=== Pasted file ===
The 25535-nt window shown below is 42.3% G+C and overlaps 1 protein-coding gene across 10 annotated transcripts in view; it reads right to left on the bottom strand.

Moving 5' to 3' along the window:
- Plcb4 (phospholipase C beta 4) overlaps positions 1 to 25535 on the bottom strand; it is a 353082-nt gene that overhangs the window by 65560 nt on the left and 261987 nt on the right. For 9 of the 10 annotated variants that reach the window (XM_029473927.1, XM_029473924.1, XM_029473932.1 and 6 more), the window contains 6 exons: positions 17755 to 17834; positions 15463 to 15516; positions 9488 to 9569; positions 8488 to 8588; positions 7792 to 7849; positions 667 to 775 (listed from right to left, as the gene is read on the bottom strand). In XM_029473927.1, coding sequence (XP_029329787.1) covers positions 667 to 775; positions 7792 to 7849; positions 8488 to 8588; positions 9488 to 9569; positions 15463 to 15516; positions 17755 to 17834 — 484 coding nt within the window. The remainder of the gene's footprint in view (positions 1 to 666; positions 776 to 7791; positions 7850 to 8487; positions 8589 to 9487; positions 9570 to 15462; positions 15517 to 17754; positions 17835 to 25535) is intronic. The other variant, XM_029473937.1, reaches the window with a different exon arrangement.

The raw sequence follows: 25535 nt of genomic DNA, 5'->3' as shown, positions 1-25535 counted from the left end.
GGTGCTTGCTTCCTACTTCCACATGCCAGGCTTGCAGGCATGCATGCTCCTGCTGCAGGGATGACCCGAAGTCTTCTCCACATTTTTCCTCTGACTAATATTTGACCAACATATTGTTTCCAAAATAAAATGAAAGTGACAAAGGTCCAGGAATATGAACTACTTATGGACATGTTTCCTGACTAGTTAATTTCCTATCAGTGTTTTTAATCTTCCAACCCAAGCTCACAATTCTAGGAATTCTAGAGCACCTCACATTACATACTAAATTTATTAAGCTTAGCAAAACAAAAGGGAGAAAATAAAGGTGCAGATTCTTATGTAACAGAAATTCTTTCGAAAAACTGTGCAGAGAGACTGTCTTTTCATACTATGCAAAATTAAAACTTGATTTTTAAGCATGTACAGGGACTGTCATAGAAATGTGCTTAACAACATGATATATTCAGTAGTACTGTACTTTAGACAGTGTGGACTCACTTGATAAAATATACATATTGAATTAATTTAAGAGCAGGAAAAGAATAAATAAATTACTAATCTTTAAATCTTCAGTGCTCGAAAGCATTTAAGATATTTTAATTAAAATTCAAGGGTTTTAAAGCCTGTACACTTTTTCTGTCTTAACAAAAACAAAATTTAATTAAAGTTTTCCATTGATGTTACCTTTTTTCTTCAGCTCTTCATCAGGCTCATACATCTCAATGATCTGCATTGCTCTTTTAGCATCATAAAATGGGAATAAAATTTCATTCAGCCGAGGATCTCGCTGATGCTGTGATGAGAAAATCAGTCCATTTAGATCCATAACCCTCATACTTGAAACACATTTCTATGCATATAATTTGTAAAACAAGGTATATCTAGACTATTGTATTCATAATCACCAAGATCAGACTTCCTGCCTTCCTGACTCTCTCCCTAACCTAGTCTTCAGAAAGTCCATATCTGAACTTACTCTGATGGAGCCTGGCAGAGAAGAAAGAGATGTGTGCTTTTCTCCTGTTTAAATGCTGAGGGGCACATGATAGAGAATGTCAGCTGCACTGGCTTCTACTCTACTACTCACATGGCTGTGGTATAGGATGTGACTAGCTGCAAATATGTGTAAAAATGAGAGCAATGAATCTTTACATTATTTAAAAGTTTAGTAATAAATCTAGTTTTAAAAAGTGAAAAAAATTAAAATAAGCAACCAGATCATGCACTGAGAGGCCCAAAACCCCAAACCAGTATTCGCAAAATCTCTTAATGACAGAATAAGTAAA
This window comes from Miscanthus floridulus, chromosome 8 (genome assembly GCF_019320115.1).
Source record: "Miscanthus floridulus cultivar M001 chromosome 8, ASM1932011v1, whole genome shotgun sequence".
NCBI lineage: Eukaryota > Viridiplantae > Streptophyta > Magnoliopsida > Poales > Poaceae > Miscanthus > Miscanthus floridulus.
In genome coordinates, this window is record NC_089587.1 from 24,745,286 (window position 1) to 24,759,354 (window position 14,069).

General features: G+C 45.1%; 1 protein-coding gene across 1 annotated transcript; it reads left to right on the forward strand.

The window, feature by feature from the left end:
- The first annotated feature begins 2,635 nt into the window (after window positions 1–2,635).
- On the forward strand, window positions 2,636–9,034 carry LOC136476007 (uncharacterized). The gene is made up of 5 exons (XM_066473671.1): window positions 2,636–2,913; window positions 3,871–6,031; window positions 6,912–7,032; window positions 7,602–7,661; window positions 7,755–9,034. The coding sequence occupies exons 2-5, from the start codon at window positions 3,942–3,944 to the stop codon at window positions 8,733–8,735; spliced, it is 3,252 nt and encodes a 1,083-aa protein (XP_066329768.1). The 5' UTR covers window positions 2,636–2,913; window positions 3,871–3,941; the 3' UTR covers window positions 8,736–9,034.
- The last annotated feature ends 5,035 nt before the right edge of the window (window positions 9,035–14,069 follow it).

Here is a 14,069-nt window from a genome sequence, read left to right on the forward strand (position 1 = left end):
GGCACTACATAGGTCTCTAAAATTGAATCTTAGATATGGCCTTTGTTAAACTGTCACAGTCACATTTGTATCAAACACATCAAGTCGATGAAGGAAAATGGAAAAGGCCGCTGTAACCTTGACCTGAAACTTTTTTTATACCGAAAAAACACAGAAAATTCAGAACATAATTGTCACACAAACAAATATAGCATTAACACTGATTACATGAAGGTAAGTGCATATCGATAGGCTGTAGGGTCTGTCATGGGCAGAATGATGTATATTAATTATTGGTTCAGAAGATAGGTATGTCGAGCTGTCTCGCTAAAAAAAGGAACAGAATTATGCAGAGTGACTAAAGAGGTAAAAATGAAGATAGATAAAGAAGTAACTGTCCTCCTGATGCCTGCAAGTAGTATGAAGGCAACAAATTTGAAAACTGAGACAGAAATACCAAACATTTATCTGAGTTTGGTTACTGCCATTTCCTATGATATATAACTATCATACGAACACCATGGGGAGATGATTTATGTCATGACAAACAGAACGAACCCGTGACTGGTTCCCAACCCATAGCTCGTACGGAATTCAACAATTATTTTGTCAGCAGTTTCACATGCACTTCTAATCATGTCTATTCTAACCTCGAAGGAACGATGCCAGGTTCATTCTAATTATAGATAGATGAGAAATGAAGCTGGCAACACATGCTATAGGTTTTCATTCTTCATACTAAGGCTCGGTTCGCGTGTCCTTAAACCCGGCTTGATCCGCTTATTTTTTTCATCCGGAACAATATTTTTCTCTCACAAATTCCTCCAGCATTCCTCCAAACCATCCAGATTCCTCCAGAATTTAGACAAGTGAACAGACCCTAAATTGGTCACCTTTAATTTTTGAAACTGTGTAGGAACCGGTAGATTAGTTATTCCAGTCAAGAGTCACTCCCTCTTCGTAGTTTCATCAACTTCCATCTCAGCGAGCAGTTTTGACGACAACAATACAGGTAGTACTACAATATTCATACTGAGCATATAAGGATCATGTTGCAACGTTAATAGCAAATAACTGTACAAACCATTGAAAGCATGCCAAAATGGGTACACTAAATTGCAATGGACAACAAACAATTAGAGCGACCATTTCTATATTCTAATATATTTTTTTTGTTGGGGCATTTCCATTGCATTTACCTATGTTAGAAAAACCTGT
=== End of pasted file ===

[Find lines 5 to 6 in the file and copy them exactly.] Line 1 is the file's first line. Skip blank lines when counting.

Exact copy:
GGTGCTTGCTTCCTACTTCCACATGCCAGGCTTGCAGGCATGCATGCTCCTGCTGCAGGGATGACCCGAAGTCTTCTCCACATTTTTCCTCTGACTAATATTTGACCAACATATTGTTTCCAAAATAAAATGAAAGTGACAAAGGTCCAGGAATATGAACTACTTATGGACATGTTTCCTGACTAGTTAATTTCCTATCAGTGTTTTTAATCTTCCAACCCAAGCTCACAATTCTAGGAATTCTAGAGCACCTCACATTACATACTAAATTTATTAAGCTTAGCAAAACAAAAGGGAGAAAATAAAGGTGCAGATTCTTATGTAACAGAAATTCTTTCGAAAAACTGTGCAGAGAGACTGTCTTTTCATACTATGCAAAATTAAAACTTGATTTTTAAGCATGTACAGGGACTGTCATAGAAATGTGCTTAACAACATGATATATTCAGTAGTACTGTACTTTAGACAGTGTGGACTCACTTGATAAAATATACATATTGAATTAATTTAAGAGCAGGAAAAGAATAAATAAATTACTAATCTTTAAATCTTCAGTGCTCGAAAGCATTTAAGATATTTTAATTAAAATTCAAGGGTTTTAAAGCCTGTACACTTTTTCTGTCTTAACAAAAACAAAATTTAATTAAAGTTTTCCATTGATGTTACCTTTTTTCTTCAGCTCTTCATCAGGCTCATACATCTCAATGATCTGCATTGCTCTTTTAGCATCATAAAATGGGAATAAAATTTCATTCAGCCGAGGATCTCGCTGATGCTGTGATGAGAAAATCAGTCCATTTAGATCCATAACCCTCATACTTGAAACACATTTCTATGCATATAATTTGTAAAACAAGGTATATCTAGACTATTGTATTCATAATCACCAAGATCAGACTTCCTGCCTTCCTGACTCTCTCCCTAACCTAGTCTTCAGAAAGTCCATATCTGAACTTACTCTGATGGAGCCTGGCAGAGAAGAAAGAGATGTGTGCTTTTCTCCTGTTTAAATGCTGAGGGGCACATGATAGAGAATGTCAGCTGCACTGGCTTCTACTCTACTACTCACATGGCTGTGGTATAGGATGTGACTAGCTGCAAATATGTGTAAAAATGAGAGCAATGAATCTTTACATTATTTAAAAGTTTAGTAATAAATCTAGTTTTAAAAAGTGAAAAAAATTAAAATAAGCAACCAGATCATGCACTGAGAGGCCCAAAACCCCAAACCAGTATTCGCAAAATCTCTTAATGACAGAATAAGTAAA
This window comes from Miscanthus floridulus, chromosome 8 (genome assembly GCF_019320115.1).